The three Ukrainian ports in Odesa are ramping up grain exports now that they are free to ship, and the U.S. Agency for International Development is funding some of that new activity.
The three Ukrainian ports in Odesa are ramping up grain exports now that they are free to ship and the U.S. Agency for International Development is funding some of that new activity. USAID Administrator Samantha Power says the agency is purchasing and shipping Ukrainian wheat to help respond to the growing global food crisis.
The first vessel carrying some of that aid – 23,000 tons of Ukrainian wheat – left the Port of Pivdennyi Tuesday and is heading to countries in the Horn of Africa, where drought and conflict are causing acute food shortages that have been acerbated by the inability to import affordable grain from Ukraine.
On top of that, USAID has committed to purchasing another 150,000 tons of Ukrainian wheat.
“This relief is critical,” said Power. “Before Russia’s full-scale invasion, Ukraine was one of (the World Food Program’s) top suppliers of grain and the fourth largest commercial exporter of wheat. Putin’s war on Ukraine has caused food and fuel prices to spike globally and contributed to staggering levels of food insecurity.”
The United Nations brokered a deal that was ratified on July 22 by Ukraine, Russia and Turkey to allow three Ukrainian ports – Odesa, Chornomorsk and Pivdennyi (also known as Yuzhny) – to resume operations after idling for five months.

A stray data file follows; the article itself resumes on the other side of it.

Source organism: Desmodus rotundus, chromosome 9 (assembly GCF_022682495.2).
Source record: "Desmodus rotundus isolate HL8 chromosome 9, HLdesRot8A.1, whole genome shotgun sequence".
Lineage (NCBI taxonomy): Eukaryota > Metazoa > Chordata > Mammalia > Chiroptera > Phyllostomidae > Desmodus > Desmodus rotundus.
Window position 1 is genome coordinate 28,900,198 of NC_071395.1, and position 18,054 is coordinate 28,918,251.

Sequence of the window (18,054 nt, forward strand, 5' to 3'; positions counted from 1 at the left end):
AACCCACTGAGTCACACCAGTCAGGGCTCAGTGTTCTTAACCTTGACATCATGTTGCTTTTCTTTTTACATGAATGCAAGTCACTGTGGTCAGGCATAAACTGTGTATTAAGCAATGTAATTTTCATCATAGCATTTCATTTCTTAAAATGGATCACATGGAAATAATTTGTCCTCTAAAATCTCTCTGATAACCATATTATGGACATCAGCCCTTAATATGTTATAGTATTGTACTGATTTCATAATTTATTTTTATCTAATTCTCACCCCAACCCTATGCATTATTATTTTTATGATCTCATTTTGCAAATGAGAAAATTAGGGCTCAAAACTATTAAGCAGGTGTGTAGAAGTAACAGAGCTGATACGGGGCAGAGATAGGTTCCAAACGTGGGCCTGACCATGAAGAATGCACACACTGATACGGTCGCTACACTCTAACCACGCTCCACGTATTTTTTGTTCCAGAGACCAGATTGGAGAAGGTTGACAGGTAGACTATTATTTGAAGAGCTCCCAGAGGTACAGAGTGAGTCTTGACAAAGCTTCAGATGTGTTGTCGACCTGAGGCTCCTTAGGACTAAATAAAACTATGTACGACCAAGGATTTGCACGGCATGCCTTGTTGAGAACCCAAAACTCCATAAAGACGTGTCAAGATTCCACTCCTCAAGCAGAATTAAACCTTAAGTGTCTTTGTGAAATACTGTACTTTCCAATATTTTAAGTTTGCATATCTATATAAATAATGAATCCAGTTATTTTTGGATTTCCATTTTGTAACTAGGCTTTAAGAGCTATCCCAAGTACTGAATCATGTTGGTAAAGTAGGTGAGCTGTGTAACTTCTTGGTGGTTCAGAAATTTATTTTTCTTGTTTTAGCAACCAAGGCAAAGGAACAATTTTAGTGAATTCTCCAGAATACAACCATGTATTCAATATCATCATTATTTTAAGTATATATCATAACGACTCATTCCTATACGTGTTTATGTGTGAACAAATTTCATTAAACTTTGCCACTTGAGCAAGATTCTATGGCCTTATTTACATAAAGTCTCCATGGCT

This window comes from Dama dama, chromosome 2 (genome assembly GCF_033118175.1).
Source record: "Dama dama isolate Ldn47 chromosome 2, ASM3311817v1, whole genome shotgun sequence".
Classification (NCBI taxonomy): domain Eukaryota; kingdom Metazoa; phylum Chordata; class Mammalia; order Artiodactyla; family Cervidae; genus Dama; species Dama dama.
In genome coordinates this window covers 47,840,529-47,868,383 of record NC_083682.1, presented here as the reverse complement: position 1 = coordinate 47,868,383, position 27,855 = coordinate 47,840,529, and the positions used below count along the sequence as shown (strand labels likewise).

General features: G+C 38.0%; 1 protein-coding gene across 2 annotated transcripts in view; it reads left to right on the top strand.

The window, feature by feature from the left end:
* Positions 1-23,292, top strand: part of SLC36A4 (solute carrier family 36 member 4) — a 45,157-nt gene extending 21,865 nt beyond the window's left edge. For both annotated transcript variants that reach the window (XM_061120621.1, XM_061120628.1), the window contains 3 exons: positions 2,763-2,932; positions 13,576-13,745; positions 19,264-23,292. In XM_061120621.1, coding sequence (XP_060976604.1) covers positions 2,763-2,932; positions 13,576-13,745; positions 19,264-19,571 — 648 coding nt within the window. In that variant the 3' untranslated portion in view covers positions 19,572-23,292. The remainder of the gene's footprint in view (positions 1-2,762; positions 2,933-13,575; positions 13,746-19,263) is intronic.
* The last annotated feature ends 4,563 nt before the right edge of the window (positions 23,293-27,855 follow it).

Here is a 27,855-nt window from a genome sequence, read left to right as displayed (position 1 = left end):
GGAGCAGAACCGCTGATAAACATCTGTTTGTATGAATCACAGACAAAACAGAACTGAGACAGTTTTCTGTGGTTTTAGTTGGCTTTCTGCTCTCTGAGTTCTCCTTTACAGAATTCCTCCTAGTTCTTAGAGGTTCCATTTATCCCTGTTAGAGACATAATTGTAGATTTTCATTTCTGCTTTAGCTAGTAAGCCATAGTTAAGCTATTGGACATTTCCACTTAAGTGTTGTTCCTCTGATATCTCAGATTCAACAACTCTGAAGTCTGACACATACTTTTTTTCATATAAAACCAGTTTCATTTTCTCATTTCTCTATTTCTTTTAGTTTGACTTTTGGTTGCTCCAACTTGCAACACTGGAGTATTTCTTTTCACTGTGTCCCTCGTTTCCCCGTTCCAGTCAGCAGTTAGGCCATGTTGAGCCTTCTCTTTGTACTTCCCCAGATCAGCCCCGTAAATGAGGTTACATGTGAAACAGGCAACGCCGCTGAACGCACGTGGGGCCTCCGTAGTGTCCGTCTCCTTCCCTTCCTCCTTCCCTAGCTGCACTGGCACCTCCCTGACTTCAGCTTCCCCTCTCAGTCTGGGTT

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The agreement to allow the resumption of Ukrainian grain exports through three of its major Black Sea ports threatened to fall apart just 24 hours after it was signed when Russian missiles hit a grain storage facility and other infrastructure in Odesa, but Ukraine President Volodymyr Zelenskyy declared soon afterward the agreement would hold.
As of Aug. 13, Ukraine had exported about 500,000 tons of corn, wheat and other ag commodities through the three ports in the Odesa province and traffic appears to be continuing strong. Five vessels left Odesa ports Tuesday, according to the consulting firm APK Inform.
“Getting the Black Sea Ports open is the single most important thing we can do right now to help the world’s hungry,” said WFP Executive Director David Beasley.
“It will take more than grain ships out of Ukraine to stop world hunger, but with Ukrainian grain back on global markets we have a chance to stop this global food crisis from spiraling even further.”
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